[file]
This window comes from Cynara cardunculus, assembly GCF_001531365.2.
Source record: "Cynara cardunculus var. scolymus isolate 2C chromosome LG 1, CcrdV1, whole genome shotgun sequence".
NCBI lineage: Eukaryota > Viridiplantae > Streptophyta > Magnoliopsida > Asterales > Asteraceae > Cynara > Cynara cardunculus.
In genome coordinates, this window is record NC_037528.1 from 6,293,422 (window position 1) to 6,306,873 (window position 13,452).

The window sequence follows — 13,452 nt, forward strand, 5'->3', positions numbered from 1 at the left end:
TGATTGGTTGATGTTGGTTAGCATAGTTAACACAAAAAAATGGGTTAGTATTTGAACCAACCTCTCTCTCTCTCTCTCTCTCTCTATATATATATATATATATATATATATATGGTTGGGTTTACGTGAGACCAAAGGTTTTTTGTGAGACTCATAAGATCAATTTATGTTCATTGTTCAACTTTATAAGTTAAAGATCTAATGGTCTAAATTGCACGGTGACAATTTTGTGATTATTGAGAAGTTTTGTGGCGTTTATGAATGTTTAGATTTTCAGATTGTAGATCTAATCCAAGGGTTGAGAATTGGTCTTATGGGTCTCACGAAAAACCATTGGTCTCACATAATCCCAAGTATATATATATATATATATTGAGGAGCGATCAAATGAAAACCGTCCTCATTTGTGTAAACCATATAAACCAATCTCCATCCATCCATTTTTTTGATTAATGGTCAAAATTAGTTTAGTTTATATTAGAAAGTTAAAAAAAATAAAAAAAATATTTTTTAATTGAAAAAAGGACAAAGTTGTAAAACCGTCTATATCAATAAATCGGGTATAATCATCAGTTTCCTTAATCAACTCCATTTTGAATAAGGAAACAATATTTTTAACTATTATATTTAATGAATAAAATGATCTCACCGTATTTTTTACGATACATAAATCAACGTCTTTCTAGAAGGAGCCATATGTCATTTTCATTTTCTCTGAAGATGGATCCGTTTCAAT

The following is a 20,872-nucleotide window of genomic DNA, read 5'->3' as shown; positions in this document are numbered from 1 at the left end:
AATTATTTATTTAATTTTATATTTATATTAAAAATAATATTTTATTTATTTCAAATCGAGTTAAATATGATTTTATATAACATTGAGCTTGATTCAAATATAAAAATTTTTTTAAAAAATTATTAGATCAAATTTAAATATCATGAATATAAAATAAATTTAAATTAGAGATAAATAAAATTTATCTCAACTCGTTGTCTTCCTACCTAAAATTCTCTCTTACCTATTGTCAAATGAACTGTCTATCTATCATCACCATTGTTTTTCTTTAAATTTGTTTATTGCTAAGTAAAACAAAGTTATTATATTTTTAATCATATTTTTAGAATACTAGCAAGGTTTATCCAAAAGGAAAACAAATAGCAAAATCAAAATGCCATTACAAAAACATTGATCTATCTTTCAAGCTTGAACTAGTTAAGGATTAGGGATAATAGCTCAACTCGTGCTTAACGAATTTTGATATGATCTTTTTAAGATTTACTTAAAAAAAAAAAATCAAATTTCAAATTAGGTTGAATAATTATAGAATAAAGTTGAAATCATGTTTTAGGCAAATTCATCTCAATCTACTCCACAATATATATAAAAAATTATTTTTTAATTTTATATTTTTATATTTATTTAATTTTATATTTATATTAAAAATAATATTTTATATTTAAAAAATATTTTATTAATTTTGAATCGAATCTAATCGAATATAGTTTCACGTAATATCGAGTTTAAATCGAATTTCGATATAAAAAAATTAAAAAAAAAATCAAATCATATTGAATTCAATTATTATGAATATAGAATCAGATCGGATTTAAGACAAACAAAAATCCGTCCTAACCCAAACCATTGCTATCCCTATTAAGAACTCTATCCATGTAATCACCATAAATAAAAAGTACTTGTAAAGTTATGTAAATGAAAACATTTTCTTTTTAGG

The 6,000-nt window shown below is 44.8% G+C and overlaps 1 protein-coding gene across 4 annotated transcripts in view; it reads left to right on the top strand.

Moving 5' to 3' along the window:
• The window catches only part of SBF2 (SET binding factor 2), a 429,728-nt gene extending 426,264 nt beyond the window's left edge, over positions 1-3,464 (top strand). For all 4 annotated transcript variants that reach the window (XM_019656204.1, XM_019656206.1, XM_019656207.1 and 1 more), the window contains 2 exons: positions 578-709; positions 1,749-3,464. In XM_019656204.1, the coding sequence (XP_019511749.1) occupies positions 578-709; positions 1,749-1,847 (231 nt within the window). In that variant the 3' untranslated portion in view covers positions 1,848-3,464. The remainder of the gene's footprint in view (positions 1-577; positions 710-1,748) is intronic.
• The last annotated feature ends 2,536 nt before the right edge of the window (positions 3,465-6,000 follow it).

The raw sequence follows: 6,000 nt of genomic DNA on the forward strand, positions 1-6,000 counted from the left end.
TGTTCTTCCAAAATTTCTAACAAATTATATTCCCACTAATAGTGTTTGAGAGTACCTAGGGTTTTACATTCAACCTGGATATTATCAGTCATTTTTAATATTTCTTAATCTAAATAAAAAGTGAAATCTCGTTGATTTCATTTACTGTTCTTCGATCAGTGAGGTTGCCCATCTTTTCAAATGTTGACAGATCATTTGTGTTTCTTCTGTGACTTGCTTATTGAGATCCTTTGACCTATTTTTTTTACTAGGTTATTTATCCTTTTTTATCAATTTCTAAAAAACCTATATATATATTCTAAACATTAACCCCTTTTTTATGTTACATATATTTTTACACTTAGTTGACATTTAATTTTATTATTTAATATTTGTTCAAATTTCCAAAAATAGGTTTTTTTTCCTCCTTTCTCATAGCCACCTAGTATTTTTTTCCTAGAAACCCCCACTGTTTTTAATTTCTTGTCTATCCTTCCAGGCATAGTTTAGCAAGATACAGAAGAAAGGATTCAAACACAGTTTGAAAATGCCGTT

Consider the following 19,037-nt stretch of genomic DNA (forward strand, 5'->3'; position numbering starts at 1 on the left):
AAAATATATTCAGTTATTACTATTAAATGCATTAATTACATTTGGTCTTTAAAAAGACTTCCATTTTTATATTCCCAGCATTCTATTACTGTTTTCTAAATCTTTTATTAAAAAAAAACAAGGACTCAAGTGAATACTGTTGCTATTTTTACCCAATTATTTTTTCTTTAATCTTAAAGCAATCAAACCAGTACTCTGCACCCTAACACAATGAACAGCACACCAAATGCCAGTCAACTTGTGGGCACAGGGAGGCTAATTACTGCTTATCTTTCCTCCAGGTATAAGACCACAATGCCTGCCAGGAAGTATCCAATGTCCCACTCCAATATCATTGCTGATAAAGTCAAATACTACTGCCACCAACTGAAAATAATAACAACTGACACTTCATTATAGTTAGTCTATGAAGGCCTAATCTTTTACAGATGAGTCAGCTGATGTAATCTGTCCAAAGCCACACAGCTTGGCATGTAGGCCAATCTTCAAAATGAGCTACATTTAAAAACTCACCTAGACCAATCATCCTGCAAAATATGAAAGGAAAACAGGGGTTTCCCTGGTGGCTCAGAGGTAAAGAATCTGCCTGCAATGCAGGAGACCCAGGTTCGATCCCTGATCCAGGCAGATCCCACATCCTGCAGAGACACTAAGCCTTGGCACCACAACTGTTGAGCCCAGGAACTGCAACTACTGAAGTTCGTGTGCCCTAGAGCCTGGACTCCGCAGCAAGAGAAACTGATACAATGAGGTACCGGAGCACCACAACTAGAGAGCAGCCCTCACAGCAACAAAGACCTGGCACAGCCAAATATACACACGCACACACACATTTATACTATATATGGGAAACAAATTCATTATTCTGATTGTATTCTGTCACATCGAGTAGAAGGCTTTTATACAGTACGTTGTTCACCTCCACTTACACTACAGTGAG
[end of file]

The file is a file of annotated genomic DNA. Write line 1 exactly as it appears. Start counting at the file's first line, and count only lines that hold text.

This window comes from Cynara cardunculus, assembly GCF_001531365.2.